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Models of nursing: a starting point

  • Charleen Newton
Chapter
Part of the Nursing Models in Action Series book series (NMAS)

Abstract

When Florence Nightingale wrote these words in 1859 it was to exhort nurses to give their best to the work they had chosen, despite the current jargons concerning rights of women. Today the word ‘jargon’ appears to have taken on a somewhat different meaning and is commonly understood as referring to a way of speaking, using words or terms peculiar to a particular group or profession. A first glance at nursing models may seem to reveal an overabundance of such jargon, and we as today’s nurses are being exhorted to give our best to our chosen work by using a particular model of nursing in our area of practice. The model to be discussed in this book was designed by and for British nurses, so for them the problem of unfamiliar terms is minimal. One aim of this chapter, however, is to help nurses who may be unfamiliar with nursing models to negotiate a way safely through the common terminology of models, to emerge unscathed and eager to continue. The chapter will look at the development of nursing models in general and at the Roper-Logan-Tierney model in particular; it will discuss what is meant by the term ‘nursing model’; it will examine the way nursing models are constructed; and it will explain the terms used to describe them. Finally we shall think about some of the reasons why nursing models are used.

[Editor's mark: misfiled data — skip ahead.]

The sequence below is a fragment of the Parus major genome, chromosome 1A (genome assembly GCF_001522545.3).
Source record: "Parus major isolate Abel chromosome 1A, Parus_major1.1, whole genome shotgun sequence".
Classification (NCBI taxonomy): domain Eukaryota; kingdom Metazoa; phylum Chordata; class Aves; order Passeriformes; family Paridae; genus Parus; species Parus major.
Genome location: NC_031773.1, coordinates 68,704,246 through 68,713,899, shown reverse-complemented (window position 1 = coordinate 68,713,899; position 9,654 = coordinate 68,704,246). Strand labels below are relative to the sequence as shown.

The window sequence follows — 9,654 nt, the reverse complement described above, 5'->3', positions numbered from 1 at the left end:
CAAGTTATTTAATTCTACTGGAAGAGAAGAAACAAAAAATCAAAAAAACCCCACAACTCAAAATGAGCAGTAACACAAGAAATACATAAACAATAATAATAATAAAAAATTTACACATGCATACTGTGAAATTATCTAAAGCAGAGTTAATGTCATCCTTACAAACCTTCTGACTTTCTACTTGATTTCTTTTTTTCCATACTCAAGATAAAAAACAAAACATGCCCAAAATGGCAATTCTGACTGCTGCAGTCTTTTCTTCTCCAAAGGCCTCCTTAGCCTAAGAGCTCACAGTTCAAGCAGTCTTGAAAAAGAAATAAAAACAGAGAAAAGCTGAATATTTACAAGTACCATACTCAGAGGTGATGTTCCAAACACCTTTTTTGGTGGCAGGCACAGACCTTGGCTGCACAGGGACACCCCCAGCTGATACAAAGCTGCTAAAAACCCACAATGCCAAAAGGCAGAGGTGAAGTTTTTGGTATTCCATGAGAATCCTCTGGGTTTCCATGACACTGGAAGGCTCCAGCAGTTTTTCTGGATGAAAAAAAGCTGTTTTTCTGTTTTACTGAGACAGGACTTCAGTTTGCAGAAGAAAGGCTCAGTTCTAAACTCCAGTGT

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Copyright information

© Charleen Newton 1991

Authors and Affiliations

  • Charleen Newton
    • 1
  1. 1.Research & Development DepartmentRoyal Hampshire County HospitalWinchesterUK

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